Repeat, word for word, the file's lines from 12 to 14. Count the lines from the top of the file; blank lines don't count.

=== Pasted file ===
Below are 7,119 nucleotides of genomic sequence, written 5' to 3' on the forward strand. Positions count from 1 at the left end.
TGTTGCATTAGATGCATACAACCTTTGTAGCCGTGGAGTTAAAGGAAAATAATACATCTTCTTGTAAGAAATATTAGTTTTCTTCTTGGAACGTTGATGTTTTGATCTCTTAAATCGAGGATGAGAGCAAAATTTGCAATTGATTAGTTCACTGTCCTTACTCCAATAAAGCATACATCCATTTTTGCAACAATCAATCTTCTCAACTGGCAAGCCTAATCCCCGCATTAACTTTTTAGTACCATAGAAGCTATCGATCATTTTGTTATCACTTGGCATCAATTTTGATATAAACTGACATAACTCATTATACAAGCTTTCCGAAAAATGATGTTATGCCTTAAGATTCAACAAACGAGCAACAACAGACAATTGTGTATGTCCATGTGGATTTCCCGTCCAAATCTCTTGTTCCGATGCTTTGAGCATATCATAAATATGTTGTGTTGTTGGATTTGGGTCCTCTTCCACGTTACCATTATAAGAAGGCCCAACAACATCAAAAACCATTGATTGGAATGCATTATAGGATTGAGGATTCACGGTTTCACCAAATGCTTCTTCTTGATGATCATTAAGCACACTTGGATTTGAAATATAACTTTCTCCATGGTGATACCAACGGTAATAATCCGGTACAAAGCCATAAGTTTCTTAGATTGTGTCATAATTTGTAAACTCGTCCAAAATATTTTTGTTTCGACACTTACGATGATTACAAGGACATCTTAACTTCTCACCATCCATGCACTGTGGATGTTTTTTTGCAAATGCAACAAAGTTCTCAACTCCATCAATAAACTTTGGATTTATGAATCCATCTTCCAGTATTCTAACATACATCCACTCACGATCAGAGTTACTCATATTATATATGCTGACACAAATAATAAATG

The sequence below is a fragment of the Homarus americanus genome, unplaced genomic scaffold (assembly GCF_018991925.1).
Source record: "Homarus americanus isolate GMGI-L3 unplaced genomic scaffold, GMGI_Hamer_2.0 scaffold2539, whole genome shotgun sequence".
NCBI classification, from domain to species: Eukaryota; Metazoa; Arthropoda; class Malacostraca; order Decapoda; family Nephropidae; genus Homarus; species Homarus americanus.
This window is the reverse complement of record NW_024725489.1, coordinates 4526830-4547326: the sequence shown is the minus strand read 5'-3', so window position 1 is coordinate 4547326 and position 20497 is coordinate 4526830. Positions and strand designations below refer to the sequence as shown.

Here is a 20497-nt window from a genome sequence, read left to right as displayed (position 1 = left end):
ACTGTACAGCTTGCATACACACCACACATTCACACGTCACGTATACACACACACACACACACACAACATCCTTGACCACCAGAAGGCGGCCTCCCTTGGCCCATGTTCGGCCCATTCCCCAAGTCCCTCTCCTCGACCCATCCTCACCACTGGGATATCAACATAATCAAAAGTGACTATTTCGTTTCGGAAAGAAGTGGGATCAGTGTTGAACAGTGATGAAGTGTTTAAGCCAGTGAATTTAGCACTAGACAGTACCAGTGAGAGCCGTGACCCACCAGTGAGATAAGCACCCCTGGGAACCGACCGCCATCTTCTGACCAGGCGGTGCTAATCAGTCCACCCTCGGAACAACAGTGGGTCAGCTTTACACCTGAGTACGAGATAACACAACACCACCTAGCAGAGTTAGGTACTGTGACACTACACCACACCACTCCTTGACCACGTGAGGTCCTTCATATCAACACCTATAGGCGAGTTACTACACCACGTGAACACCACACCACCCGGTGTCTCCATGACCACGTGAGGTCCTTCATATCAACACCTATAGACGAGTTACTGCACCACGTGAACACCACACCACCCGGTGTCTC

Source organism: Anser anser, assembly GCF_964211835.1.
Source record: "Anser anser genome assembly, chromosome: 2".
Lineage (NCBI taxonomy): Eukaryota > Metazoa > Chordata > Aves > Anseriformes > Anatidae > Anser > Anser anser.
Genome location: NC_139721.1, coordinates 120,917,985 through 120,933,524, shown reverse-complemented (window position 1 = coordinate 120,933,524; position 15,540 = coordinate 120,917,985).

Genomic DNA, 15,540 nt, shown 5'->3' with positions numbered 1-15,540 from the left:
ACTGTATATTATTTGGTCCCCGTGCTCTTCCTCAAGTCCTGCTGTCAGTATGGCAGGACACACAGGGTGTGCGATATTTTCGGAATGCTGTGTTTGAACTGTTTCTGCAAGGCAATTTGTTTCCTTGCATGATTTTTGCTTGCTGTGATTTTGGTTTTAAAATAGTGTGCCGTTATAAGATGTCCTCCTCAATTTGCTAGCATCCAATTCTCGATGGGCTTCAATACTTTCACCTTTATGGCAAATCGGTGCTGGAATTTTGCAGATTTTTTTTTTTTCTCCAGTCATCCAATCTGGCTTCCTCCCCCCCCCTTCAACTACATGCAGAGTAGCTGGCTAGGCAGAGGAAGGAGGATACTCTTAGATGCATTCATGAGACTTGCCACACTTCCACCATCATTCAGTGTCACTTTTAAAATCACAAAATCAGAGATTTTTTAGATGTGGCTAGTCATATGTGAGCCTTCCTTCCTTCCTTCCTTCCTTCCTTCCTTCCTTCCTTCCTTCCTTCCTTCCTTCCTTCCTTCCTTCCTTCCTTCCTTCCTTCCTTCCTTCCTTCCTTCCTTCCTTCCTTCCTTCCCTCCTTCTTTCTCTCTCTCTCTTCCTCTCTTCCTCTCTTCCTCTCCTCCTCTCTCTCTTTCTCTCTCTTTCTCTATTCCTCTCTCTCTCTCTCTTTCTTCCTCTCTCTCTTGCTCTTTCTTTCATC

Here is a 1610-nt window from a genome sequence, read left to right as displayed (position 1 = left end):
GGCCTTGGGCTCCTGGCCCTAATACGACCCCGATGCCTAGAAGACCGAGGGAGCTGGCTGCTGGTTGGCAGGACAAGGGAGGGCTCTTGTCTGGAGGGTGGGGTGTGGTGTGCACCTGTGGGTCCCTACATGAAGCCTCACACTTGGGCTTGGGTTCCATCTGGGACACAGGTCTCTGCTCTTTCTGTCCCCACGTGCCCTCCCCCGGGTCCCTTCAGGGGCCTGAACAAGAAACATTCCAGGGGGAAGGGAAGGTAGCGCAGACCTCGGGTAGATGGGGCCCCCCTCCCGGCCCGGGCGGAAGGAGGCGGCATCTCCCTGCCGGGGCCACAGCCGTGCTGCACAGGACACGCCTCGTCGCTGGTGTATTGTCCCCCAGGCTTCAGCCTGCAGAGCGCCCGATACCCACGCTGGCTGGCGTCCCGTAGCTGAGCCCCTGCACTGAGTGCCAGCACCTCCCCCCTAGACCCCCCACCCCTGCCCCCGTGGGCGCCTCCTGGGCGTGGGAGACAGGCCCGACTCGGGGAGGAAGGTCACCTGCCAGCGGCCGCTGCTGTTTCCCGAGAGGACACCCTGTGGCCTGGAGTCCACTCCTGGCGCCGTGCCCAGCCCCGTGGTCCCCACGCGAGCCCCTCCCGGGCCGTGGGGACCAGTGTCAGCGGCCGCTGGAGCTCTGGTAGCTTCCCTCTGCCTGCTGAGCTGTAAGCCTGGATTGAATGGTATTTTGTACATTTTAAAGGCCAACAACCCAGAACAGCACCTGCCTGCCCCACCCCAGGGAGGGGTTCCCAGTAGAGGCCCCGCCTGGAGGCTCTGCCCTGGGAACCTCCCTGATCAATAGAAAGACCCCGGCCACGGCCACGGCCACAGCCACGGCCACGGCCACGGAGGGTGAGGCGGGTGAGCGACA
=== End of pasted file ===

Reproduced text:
Genome location: NC_139721.1, coordinates 120,917,985 through 120,933,524, shown reverse-complemented (window position 1 = coordinate 120,933,524; position 15,540 = coordinate 120,917,985).

Genomic DNA, 15,540 nt, shown 5'->3' with positions numbered 1-15,540 from the left:
ACTGTATATTATTTGGTCCCCGTGCTCTTCCTCAAGTCCTGCTGTCAGTATGGCAGGACACACAGGGTGTGCGATATTTTCGGAATGCTGTGTTTGAACTGTTTCTGCAAGGCAATTTGTTTCCTTGCATGATTTTTGCTTGCTGTGATTTTGGTTTTAAAATAGTGTGCCGTTATAAGATGTCCTCCTCAATTTGCTAGCATCCAATTCTCGATGGGCTTCAATACTTTCACCTTTATGGCAAATCGGTGCTGGAATTTTGCAGATTTTTTTTTTTTCTCCAGTCATCCAATCTGGCTTCCTCCCCCCCCCTTCAACTACATGCAGAGTAGCTGGCTAGGCAGAGGAAGGAGGATACTCTTAGATGCATTCATGAGACTTGCCACACTTCCACCATCATTCAGTGTCACTTTTAAAATCACAAAATCAGAGATTTTTTAGATGTGGCTAGTCATATGTGAGCCTTCCTTCCTTCCTTCCTTCCTTCCTTCCTTCCTTCCTTCCTTCCTTCCTTCCTTCCTTCCTTCCTTCCTTCCTTCCTTCCTTCCTTCCTTCCTTCCTTCCTTCCTTCCTTCCTTCCCTCCTTCTTTCTCTCTCTCTCTTCCTCTCTTCCTCTCTTCCTCTCCTCCTCTCTCTCTTTCTCTCTCTTTCTCTATTCCTCTCTCTCTCTCTCTTTCTTCCTCTCTCTCTTGCTCTTTCTTTCATC